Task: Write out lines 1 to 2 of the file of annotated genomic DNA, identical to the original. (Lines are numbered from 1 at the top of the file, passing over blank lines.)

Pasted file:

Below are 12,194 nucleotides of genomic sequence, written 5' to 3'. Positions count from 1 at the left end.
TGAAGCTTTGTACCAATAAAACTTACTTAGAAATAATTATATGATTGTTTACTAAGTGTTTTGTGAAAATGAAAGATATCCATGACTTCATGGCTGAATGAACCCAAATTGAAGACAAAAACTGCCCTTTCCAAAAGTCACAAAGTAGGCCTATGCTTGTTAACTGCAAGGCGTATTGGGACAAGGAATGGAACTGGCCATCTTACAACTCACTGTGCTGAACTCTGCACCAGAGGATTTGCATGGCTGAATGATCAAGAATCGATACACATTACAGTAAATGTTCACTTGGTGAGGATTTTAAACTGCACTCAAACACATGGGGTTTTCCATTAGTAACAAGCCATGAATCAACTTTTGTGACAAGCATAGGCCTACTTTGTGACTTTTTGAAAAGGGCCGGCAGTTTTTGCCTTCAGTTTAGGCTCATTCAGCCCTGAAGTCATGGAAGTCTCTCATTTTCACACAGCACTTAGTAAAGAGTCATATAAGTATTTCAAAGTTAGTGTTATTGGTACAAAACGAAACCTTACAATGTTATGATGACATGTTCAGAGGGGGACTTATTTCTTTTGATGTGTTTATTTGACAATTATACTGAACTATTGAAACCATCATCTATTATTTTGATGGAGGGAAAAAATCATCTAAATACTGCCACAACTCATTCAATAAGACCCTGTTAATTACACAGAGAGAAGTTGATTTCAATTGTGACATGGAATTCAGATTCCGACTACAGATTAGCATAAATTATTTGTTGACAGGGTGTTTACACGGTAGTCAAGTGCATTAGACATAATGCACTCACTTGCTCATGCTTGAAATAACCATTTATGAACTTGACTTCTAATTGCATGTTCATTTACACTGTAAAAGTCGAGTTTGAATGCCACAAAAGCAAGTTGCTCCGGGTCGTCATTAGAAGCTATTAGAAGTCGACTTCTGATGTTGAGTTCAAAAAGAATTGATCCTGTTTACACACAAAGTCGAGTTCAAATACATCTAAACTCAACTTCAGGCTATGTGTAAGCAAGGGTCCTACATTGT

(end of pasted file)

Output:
Below are 12,194 nucleotides of genomic sequence, written 5' to 3'. Positions count from 1 at the left end.
TGAAGCTTTGTACCAATAAAACTTACTTAGAAATAATTATATGATTGTTTACTAAGTGTTTTGTGAAAATGAAAGATATCCATGACTTCATGGCTGAATGAACCCAAATTGAAGACAAAAACTGCCCTTTCCAAAAGTCACAAAGTAGGCCTATGCTTGTTAACTGCAAGGCGTATTGGGACAAGGAATGGAACTGGCCATCTTACAACTCACTGTGCTGAACTCTGCACCAGAGGATTTGCATGGCTGAATGATCAAGAATCGATACACATTACAGTAAATGTTCACTTGGTGAGGATTTTAAACTGCACTCAAACACATGGGGTTTTCCATTAGTAACAAGCCATGAATCAACTTTTGTGACAAGCATAGGCCTACTTTGTGACTTTTTGAAAAGGGCCGGCAGTTTTTGCCTTCAGTTTAGGCTCATTCAGCCCTGAAGTCATGGAAGTCTCTCATTTTCACACAGCACTTAGTAAAGAGTCATATAAGTATTTCAAAGTTAGTGTTATTGGTACAAAACGAAACCTTACAATGTTATGATGACATGTTCAGAGGGGGACTTATTTCTTTTGATGTGTTTATTTGACAATTATACTGAACTATTGAAACCATCATCTATTATTTTGATGGAGGGAAAAAATCATCTAAATACTGCCACAACTCATTCAATAAGACCCTGTTAATTACACAGAGAGAAGTTGATTTCAATTGTGACATGGAATTCAGATTCCGACTACAGATTAGCATAAATTATTTGTTGACAGGGTGTTTACACGGTAGTCAAGTGCATTAGACATAATGCACTCACTTGCTCATGCTTGAAATAACCATTTATGAACTTGACTTCTAATTGCATGTTCATTTACACTGTAAAAGTCGAGTTTGAATGCCACAAAAGCAAGTTGCTCCGGGTCGTCATTAGAAGCTATTAGAAGTCGACTTCTGATGTTGAGTTCAAAAAGAATTGATCCTGTTTACACACAAAGTCGAGTTCAAATACATCTAAACTCAACTTCAGGCTATGTGTAAGCAAGGGTCCTACATTGT